People are thirsty for a good cup of coffee, a fact of life that is fueling phenomenal growth at Seattle-based Starbucks.
Look at the reception granted Starbucks when it opened its first store in New York a few weeks ago. In a town known for cynical consumers, people showed up in such force the first day that you'd think it was Fabio in the store, not just a decent cuppa joe.
"We had to have crowd control at the door," recalls Starbucks Chairman Howard Schultz, 40, a New York native who knows how critical that city can be to success brewed elsewhere. "We couldn't let people in the store without letting people out."
Even more incredible, Schultz says, is that the assault on the Big Apple was accomplished without spending a penny on advertising.
Technically that's true, although Starbucks promoted its opening heavily by participating in gala benefits, by calling on the media and by sending out Mercury Man, a company mascot who meandered Manhattan's streets and subways, offering coffee from an insulated tank on his back.
In fact, Mercury may be an apt metaphor for Starbucks, now moving up the sales charts and into new markets with the speed of the winged messenger of Greek mythology. In its first ranking in The Seattle Times Northwest 100, the company earned the No. 10 position.
Starbucks' growth has been so rapid that store counts (now somewhere near 320) become obsolete almost instantly as the company adds an average of three stores a week.
Until the past few months, Starbucks never entered a new market until it dominated the ones in which it was already established. That is no longer the strategy. In the past few months, it opened in Minneapolis and New York and announced the purchase of Boston-based Coffee Connection and its 23 stores and two airport kiosks.
Starbucks hires 300 people every month. It serves 1.5 million people a week and has met its goal of becoming the largest buyer and roaster of specialty coffee in North America.
And a few weeks ago, Starbucks announced an accelerated rollout of stores, 150 in fiscal 1994 and 165 in fiscal 1995.
That expansion is in addition to impressive growth in its other lines - mail order (up 125 percent in the last fiscal year) and wholesale coffee sales to restaurants, retail stores and institutions.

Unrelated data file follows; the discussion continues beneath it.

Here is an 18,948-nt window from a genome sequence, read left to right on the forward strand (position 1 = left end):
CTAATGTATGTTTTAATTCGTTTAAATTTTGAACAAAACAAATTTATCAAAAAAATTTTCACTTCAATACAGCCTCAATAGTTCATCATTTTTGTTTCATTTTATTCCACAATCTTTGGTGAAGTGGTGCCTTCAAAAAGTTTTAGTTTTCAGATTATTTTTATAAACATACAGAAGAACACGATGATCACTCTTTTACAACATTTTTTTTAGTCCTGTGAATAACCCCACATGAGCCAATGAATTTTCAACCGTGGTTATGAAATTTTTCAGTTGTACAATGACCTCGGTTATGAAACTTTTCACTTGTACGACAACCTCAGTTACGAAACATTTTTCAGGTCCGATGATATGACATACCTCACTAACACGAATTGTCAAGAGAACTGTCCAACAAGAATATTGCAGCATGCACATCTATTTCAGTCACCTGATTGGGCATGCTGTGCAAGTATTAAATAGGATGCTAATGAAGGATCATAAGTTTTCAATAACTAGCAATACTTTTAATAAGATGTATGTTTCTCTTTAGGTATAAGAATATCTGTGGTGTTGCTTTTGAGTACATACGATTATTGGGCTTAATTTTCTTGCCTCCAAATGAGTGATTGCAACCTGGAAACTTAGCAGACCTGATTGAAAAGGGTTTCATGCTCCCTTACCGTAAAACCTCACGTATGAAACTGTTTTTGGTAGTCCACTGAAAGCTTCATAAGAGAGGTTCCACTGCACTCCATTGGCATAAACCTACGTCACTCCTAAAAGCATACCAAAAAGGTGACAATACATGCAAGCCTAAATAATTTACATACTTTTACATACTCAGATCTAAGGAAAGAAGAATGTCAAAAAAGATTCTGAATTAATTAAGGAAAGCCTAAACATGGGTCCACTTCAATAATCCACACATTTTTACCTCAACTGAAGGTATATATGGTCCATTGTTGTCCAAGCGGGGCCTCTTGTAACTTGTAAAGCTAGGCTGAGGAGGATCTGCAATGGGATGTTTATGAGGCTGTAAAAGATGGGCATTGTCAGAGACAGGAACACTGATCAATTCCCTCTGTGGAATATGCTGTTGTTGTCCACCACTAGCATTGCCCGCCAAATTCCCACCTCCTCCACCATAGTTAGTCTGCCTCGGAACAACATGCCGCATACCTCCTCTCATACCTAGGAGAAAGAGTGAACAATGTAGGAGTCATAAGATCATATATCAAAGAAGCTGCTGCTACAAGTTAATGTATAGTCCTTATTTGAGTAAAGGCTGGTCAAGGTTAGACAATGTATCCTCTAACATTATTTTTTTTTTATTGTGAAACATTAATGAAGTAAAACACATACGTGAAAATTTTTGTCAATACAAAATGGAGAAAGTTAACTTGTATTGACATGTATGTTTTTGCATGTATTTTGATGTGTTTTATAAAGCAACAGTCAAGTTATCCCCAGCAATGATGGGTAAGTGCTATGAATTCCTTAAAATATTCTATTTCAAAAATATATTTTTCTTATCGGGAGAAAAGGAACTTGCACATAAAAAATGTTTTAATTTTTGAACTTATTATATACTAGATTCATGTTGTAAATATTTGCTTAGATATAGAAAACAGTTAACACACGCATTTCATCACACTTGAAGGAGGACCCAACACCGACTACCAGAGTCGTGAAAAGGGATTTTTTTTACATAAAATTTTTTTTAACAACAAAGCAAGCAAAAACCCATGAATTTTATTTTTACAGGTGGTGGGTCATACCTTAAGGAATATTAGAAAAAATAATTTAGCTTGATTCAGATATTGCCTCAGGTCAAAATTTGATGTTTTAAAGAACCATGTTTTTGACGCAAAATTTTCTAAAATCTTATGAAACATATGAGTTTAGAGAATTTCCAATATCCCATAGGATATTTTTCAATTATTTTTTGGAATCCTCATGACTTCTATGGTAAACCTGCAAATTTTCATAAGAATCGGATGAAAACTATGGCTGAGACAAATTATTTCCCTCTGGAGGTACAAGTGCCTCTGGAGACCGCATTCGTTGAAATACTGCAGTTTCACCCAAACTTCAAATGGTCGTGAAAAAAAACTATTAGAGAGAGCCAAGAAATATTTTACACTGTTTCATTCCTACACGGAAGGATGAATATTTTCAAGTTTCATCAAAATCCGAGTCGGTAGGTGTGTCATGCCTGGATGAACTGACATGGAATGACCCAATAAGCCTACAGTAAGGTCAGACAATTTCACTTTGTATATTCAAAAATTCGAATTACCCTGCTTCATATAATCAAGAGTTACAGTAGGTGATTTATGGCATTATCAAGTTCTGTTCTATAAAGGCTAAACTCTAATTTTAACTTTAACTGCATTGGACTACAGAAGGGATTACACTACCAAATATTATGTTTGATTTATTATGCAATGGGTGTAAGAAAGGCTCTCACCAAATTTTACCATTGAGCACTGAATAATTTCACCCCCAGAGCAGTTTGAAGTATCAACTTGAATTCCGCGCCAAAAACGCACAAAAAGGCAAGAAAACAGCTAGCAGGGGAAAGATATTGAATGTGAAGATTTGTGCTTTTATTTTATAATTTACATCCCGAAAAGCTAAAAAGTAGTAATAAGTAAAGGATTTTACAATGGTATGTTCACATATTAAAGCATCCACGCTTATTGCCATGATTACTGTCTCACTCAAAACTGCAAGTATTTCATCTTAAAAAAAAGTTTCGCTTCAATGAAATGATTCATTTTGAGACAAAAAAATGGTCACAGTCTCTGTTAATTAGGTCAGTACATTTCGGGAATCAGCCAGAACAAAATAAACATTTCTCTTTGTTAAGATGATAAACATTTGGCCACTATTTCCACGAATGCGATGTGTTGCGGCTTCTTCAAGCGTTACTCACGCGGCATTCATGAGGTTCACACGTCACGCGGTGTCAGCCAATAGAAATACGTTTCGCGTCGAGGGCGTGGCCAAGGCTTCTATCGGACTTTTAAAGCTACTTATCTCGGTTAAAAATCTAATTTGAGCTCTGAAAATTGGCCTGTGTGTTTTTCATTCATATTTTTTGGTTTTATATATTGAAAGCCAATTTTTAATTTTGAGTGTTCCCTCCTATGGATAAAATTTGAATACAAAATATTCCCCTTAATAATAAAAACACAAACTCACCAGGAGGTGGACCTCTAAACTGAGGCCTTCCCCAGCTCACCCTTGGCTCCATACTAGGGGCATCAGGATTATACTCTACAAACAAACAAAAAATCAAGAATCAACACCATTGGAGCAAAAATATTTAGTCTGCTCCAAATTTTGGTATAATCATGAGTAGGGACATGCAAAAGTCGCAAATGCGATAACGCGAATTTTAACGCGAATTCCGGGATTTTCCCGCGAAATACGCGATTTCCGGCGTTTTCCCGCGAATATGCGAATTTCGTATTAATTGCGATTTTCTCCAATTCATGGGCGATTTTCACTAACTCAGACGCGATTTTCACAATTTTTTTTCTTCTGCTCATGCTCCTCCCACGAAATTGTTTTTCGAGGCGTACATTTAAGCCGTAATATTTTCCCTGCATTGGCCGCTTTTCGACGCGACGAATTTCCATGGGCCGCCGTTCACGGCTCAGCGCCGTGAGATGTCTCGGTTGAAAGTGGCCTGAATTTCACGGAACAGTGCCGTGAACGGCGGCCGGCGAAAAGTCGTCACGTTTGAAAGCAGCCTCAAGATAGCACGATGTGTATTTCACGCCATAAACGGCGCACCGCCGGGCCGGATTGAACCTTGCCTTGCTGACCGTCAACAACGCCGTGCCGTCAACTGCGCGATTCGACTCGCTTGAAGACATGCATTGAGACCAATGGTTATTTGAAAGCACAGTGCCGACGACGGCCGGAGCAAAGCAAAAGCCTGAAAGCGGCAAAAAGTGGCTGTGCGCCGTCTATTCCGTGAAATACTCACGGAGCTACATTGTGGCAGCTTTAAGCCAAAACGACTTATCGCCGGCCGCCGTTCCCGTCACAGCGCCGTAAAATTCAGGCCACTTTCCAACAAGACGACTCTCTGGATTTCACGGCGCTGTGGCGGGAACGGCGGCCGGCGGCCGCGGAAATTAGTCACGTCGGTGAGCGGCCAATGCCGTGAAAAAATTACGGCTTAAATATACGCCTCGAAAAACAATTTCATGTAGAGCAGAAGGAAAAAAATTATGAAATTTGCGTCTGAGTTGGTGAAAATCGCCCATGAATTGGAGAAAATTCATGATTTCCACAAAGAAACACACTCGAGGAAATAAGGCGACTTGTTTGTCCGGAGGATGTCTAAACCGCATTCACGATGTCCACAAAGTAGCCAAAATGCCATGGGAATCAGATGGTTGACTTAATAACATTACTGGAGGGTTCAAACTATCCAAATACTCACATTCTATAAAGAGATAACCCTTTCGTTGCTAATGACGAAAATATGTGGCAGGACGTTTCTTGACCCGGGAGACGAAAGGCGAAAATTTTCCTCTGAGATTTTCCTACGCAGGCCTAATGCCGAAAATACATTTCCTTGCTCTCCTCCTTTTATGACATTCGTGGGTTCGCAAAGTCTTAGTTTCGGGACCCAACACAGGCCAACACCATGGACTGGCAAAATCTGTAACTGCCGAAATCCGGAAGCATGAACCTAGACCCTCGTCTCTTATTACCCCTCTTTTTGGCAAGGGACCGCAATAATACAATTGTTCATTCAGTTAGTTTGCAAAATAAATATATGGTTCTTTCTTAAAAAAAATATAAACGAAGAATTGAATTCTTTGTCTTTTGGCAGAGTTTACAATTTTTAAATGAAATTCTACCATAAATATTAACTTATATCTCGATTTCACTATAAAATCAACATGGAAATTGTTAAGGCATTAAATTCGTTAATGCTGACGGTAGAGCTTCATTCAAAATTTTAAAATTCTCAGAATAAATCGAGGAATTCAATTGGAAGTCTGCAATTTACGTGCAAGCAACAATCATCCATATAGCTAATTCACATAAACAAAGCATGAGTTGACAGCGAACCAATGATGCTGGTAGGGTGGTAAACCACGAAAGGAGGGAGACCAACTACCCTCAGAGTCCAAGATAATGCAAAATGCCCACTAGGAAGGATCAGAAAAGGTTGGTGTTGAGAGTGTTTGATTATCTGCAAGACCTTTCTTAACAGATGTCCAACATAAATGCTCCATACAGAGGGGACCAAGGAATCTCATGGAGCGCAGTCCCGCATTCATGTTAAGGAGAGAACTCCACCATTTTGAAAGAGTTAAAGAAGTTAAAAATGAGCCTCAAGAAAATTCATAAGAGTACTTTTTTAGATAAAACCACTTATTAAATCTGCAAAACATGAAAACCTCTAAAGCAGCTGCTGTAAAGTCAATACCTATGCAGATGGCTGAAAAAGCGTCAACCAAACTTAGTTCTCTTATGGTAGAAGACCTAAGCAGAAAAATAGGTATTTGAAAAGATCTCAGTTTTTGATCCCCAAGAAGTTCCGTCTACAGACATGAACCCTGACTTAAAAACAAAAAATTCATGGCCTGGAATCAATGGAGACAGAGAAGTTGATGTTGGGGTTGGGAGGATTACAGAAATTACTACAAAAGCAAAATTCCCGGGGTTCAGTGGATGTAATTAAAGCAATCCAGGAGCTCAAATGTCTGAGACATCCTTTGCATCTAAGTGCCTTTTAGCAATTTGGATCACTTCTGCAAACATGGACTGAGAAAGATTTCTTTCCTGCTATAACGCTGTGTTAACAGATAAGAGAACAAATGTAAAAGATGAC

"The challenge that we have of maintaining that kind of performance and that level of execution is a very difficult one," Schultz says. "When you're growing at this rate, growth has a tendency to cover up a lot of mistakes."
Schultz is well aware that a company growing this quickly may end up doing so at the expense of its brand, its culture and its integrity. He vows that won't be the case here.
"We can't and we won't allow that to happen," Schultz says emphatically. "We would just stop growing."
Analysts say Starbucks is well-positioned to make good on that promise. Schultz, who is chairman, president and chief executive officer, has surrounded himself with seasoned executives culled from the ranks of blue-chip companies such as McDonald's and PepsiCo, and analysts give the company high marks on its planning for growth.
Starbucks recently built a 330,000-square-foot, $13 million roasting plant in Kent and expects to announce plans soon to build a second, much larger plant on the East Coast. To do so, Schultz says Starbucks may return to the financial markets for additional funding on top of the $80 million already raised this year.
One danger to steady growth could be the rising price of green coffee beans. In recent weeks, green coffee prices have soared, largely the result of an agreement among 28 coffee-producing countries to withhold up to 20 percent of their crop from the market to maintain prices.
Although Starbucks has an adequate supply of beans to meet its needs in the foreseeable future, it may eventually have to raise the price of coffee slightly. Schultz says Starbucks will avoid an increase as long as it can.
Starbucks also faces increased competition within the specialty coffee industry, which doubled sales from 1979 to 1989 and is expected to double them again by 1999. The fastest-growing segment of the industry is flavored coffees, which Starbucks refuses to consider selling and views with great disdain.
Still, the coffee company founded on the simple premise that everyone wants a decent cuppa joe seems to be doing just fine, thank you. And most folks figure Starbucks' success will keep on growing, says Ted Lingle, executive director of the Long Beach, Calif.-based Specialty Coffee Association of America.
"If you asked me if, ultimately, it was possible that there could be as many Starbucks as there are McDonald's," Lingle says, "I'd say, `Sure.' "